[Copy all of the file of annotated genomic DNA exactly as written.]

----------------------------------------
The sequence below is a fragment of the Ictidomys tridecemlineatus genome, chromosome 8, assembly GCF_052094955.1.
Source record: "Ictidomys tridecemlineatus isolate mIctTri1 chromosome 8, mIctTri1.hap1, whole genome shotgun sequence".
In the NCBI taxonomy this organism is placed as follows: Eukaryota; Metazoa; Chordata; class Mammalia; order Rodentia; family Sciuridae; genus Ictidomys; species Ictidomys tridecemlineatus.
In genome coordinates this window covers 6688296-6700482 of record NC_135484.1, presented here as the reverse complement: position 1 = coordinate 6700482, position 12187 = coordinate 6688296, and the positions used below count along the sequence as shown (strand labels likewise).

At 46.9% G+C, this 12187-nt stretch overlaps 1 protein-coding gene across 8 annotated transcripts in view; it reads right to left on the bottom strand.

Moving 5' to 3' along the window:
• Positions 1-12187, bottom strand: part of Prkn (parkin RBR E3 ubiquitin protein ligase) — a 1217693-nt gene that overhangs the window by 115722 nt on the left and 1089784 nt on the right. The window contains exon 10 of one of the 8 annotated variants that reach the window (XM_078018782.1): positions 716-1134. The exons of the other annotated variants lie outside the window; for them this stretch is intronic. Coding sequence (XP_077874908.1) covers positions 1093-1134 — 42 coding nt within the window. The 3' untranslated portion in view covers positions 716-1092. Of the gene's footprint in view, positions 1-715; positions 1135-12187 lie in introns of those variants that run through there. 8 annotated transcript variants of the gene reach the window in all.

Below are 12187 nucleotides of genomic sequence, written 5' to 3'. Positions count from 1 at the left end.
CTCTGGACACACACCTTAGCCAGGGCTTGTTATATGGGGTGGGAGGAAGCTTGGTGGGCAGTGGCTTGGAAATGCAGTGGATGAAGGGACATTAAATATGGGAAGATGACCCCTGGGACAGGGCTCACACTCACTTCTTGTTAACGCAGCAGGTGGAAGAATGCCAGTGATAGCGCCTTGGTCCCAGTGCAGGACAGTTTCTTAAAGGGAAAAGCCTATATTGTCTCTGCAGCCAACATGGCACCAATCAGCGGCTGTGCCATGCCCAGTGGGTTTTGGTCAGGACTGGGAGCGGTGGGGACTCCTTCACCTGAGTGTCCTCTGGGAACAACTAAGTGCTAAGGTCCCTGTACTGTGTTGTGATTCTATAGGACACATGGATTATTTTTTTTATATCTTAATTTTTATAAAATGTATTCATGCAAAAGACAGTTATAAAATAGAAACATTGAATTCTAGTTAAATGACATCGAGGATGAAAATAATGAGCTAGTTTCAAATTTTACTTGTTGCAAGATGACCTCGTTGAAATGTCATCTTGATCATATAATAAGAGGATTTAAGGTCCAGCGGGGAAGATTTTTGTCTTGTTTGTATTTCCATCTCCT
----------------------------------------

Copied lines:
The sequence below is a fragment of the Ictidomys tridecemlineatus genome, chromosome 8, assembly GCF_052094955.1.
Source record: "Ictidomys tridecemlineatus isolate mIctTri1 chromosome 8, mIctTri1.hap1, whole genome shotgun sequence".
In the NCBI taxonomy this organism is placed as follows: Eukaryota; Metazoa; Chordata; class Mammalia; order Rodentia; family Sciuridae; genus Ictidomys; species Ictidomys tridecemlineatus.
In genome coordinates this window covers 6688296-6700482 of record NC_135484.1, presented here as the reverse complement: position 1 = coordinate 6700482, position 12187 = coordinate 6688296, and the positions used below count along the sequence as shown (strand labels likewise).

At 46.9% G+C, this 12187-nt stretch overlaps 1 protein-coding gene across 8 annotated transcripts in view; it reads right to left on the bottom strand.

Moving 5' to 3' along the window:
• Positions 1-12187, bottom strand: part of Prkn (parkin RBR E3 ubiquitin protein ligase) — a 1217693-nt gene that overhangs the window by 115722 nt on the left and 1089784 nt on the right. The window contains exon 10 of one of the 8 annotated variants that reach the window (XM_078018782.1): positions 716-1134. The exons of the other annotated variants lie outside the window; for them this stretch is intronic. Coding sequence (XP_077874908.1) covers positions 1093-1134 — 42 coding nt within the window. The 3' untranslated portion in view covers positions 716-1092. Of the gene's footprint in view, positions 1-715; positions 1135-12187 lie in introns of those variants that run through there. 8 annotated transcript variants of the gene reach the window in all.

Below are 12187 nucleotides of genomic sequence, written 5' to 3'. Positions count from 1 at the left end.
CTCTGGACACACACCTTAGCCAGGGCTTGTTATATGGGGTGGGAGGAAGCTTGGTGGGCAGTGGCTTGGAAATGCAGTGGATGAAGGGACATTAAATATGGGAAGATGACCCCTGGGACAGGGCTCACACTCACTTCTTGTTAACGCAGCAGGTGGAAGAATGCCAGTGATAGCGCCTTGGTCCCAGTGCAGGACAGTTTCTTAAAGGGAAAAGCCTATATTGTCTCTGCAGCCAACATGGCACCAATCAGCGGCTGTGCCATGCCCAGTGGGTTTTGGTCAGGACTGGGAGCGGTGGGGACTCCTTCACCTGAGTGTCCTCTGGGAACAACTAAGTGCTAAGGTCCCTGTACTGTGTTGTGATTCTATAGGACACATGGATTATTTTTTTTATATCTTAATTTTTATAAAATGTATTCATGCAAAAGACAGTTATAAAATAGAAACATTGAATTCTAGTTAAATGACATCGAGGATGAAAATAATGAGCTAGTTTCAAATTTTACTTGTTGCAAGATGACCTCGTTGAAATGTCATCTTGATCATATAATAAGAGGATTTAAGGTCCAGCGGGGAAGATTTTTGTCTTGTTTGTATTTCCATCTCCT